Before all of this design and development stuff I went to RISD to be an artist. For many reasons I gave up the practice but over the last 10 years or so I’ve occasionally jumped back into it, producing concentrated series of works.
I’ve tend to work with boxes and other packing material that I run across in my daily travels as an ordinary consumer. I was first drawn to these materials as a reaction to my own work that I was making at the time that was very much in the vein of 60's modernism like Frank Stella's stripe paintings etc. The work was very hermetic and sealed off for interpretation and ultimately that was unsatisfying to me, it just felt small. The boxes represented a geometry and form created through their utility, a "real" geometry. It’s through these very base, materials that I try to keep the work, and myself, connected and relevant to the rest of the world…while at the same time staying in a dialog with this western modernist tradition that also shapes my art psyche.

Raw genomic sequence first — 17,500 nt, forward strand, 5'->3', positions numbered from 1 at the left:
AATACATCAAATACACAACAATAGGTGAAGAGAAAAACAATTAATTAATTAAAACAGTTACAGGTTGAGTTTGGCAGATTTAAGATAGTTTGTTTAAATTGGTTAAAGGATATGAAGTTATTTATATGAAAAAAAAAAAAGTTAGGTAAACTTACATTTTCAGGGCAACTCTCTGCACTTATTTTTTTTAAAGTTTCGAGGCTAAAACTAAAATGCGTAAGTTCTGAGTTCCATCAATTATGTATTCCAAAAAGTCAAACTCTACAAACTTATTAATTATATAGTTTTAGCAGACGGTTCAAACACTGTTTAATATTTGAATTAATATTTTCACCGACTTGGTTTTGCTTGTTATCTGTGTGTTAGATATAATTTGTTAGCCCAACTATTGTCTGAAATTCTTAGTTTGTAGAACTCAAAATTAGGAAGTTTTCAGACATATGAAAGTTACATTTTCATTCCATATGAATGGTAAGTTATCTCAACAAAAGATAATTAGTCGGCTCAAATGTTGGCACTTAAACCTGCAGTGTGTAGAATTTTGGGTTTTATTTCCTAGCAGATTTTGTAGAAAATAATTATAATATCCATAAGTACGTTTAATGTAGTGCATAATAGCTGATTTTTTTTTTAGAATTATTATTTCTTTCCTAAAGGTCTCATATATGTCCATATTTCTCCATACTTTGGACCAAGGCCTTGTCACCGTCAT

I use the materials in a variety of ways, either recombining them as printing plates, or tracing templates for drawing, or even sometimes through photography. Through all of those processes I’m circling around a few core themes and hopefully expanding the meaning of the work.
The images and objects fall into this line of western modernist art but have evolved to embrace a complexity and specificity that modernist art usually does not. In some ways they aren’t even really abstract images, they are very literal recordings of my own consumerist 21st century existence.
The overriding theme in the work is transcendence and transformation. Base materials are used to generate new, often elevated meaning by referencing long held tropes of art and religion. The images transcend their original purpose of holding and conveying goods to a new purpose of being filled with meaning and interpretation such as joy, anger and/or reverence.
All of this is an exploratory practice to stop and consider these items that represent so much gratification and horror. They represent our shampoo, iPods, snacks etc. and the price we pay for them in our landfills, recycling centers, the energy we use to create and destroy them and the sacrifice we make for the lives we live.